First, a little about me - my name is Brena Smith and I'm a librarian at CalArts, bookbinder, seamstress, and general maker of things. In addition to an MLIS I have a B.A. in History and have a deep love for art, research and sharing information. This project is allowing me to do all of that at once. 

A little on the origins of this project:

I worked as an assistant to three different artists over the course of 8 years before and during college. So I know firsthand that keeping a studio running at full capacity is first a labor of love and devotion but it also comes with much frustration and exhaustion. I never worked as physically hard at a job as I did for Sandi Dihl in her ceramics studio. I hauled around 50 lb bags of clay, 10 gallon buckets of glaze, massive plaster molds, kiln shelves, and boxes and bins of pottery for shipping and for shows; clay demands the use of your whole body. It was hard work. I think it was my favorite job I ever had.

Sandi at work in her studio, probably about 1994.

Sandi at work in her studio, probably about 1994.

There were many memorable days of the nearly 8 years I worked with Sandi. One the most memorable was back in probably 1996 while we were preparing for Santa Cruz Open Studios, which takes place every year in October. We were experiencing a heat wave and Sandi and I were melting as we slogged through our work. We had been up late the night before preparing a firing and were both grumpy. I had also just started college and was still figuring out how to manage my time, so I was doubly-grumpy. We snapped at each other and huffed around the studio, sweat pouring from each of us. Eventually we went to our separate corners and tried to ignore our misery, and each other. After a bit she called me outside, (which knowing Sandi probably something like, “Brena, get your ass out here!”)

I was a bit baffled while watching her try to take of the lid to her hot tub (her studio was in her backyard). “Help me get this off.”

“Why?” I probably sneered indicating I thought it was the stupidest idea in the whole world.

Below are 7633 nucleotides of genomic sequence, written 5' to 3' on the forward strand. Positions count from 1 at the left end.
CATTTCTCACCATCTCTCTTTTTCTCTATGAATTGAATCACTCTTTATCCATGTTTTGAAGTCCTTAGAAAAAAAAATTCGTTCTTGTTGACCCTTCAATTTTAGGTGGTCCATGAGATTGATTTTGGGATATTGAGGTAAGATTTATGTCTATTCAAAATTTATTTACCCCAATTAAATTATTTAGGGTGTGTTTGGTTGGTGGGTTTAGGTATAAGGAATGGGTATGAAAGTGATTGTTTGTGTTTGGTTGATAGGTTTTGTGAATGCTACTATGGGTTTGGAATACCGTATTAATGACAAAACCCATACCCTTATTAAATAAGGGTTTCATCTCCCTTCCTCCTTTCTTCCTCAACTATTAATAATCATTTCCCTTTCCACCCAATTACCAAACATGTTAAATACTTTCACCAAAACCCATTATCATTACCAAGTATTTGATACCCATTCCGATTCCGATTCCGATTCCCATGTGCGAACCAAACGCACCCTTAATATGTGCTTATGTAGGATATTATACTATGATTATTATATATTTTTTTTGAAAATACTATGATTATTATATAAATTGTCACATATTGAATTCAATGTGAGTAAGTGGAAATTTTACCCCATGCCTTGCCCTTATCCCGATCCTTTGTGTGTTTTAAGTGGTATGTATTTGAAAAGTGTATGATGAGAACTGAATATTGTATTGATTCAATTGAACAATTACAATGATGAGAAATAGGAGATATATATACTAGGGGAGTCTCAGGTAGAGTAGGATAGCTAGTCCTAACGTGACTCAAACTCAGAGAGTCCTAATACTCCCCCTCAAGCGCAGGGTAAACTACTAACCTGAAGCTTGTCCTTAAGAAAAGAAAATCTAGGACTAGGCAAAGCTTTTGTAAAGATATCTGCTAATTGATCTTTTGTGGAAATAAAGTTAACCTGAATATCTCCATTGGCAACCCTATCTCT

“Because it hasn’t been heated up in over a week so the water is cold.” I immediately knew what she had in mind.

So, we took off the lid and with much giddiness jumped in with all of our clothes on. That sweet relief I experienced is still resonant almost 20 years later. I don’t remember how long we stayed in, but it was long enough to cool us down and shift our moods. We went back to work in wet clothes and continued to laugh about it the rest of that long, hot day. We may have even jumped in a second time. It was also a story we reminisced about many times over the years whenever we were feeling a little stressed and overworked or just needed a good laugh.

I share this memory because to me it exemplifies life in a working studio. It’s often hard work and it’s sometimes easy to forget why you’re there. But it is also just downright fun - and it is often both at the same time. As an artist’s assistant, I felt like I had a special job. Not only did I enjoy participating in the creative process, but I really did, and still do, believe the role that art plays in our lives and culture as a whole, is important. But I don’t think one day went by that I wasn’t reminded that it’s hard work and requires a kind of resilience by both artist and assistant alike.

My sister, Whitney, in her garage studio in Santa Cruz circa 1995